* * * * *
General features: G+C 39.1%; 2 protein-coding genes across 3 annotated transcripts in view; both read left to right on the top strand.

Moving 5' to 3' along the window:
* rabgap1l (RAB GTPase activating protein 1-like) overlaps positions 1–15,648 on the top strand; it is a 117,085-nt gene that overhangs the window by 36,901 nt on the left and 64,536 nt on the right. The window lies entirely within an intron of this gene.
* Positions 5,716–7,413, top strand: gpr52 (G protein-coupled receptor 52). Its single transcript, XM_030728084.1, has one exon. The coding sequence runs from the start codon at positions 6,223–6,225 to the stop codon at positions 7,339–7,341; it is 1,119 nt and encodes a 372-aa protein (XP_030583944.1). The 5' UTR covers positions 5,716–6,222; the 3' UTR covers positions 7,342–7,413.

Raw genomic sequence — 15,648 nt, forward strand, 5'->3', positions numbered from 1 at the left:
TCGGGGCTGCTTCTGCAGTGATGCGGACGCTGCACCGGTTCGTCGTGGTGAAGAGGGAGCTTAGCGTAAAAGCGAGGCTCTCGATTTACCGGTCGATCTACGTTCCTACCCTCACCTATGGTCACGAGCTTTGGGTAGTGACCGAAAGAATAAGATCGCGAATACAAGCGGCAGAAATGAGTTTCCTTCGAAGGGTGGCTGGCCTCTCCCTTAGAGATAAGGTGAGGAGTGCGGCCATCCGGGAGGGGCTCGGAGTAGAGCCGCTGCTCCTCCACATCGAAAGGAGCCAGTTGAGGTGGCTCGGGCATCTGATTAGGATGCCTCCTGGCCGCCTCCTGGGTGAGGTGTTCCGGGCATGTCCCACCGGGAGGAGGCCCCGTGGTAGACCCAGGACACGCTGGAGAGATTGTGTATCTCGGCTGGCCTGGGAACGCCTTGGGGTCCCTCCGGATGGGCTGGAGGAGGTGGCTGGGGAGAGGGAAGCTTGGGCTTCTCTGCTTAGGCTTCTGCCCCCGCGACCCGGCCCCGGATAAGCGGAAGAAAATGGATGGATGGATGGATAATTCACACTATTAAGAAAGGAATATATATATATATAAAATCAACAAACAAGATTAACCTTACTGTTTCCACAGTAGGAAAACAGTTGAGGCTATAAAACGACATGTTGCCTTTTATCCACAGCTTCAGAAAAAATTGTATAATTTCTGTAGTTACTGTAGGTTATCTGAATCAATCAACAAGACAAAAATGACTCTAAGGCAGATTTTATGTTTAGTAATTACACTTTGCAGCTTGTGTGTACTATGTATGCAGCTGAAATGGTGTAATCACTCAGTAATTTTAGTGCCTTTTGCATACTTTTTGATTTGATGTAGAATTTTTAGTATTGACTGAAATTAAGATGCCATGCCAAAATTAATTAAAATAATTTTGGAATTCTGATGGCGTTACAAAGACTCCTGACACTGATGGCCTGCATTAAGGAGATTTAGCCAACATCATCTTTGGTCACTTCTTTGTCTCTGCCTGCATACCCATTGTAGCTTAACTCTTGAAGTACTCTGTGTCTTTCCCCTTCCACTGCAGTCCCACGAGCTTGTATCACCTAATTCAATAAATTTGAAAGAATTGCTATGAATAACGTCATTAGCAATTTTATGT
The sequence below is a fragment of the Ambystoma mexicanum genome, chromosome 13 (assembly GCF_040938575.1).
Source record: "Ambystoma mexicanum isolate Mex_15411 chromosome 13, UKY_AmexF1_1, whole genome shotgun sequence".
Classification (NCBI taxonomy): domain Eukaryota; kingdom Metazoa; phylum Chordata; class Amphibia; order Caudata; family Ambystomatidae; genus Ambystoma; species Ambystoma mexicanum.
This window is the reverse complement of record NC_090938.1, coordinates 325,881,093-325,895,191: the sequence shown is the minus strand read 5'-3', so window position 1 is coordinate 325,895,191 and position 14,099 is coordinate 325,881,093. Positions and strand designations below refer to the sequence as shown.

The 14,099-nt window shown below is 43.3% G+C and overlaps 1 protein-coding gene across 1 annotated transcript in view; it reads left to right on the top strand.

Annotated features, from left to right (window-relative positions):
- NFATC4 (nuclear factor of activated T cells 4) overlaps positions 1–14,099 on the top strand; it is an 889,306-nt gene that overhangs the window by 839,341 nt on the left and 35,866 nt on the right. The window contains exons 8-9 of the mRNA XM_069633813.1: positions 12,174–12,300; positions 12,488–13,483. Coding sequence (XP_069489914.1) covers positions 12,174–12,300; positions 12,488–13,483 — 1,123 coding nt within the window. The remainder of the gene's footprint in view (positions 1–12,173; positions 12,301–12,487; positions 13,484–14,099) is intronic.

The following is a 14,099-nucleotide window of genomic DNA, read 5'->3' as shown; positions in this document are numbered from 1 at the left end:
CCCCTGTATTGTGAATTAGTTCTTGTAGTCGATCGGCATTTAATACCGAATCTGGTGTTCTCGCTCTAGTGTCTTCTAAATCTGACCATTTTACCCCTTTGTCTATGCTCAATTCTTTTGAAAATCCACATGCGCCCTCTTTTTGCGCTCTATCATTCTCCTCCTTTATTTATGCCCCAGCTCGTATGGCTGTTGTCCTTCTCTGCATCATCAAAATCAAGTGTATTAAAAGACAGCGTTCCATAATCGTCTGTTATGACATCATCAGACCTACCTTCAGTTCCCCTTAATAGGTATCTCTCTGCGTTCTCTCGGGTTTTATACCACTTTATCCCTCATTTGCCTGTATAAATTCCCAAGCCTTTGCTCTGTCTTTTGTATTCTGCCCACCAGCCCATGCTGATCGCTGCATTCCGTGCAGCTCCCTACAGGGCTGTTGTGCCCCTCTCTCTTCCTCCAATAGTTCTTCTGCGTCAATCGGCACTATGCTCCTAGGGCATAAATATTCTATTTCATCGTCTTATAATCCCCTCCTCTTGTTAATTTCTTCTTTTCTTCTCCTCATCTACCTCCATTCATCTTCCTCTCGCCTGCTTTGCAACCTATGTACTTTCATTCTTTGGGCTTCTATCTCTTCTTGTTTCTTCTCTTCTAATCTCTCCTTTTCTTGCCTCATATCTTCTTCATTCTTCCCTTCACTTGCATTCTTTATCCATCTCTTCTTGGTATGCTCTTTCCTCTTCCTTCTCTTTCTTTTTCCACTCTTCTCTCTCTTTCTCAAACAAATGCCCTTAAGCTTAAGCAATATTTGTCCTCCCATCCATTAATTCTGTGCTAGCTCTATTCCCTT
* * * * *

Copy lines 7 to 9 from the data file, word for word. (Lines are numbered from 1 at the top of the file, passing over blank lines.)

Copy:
The sequence below is a fragment of the Ambystoma mexicanum genome, chromosome 13 (assembly GCF_040938575.1).
Source record: "Ambystoma mexicanum isolate Mex_15411 chromosome 13, UKY_AmexF1_1, whole genome shotgun sequence".
Classification (NCBI taxonomy): domain Eukaryota; kingdom Metazoa; phylum Chordata; class Amphibia; order Caudata; family Ambystomatidae; genus Ambystoma; species Ambystoma mexicanum.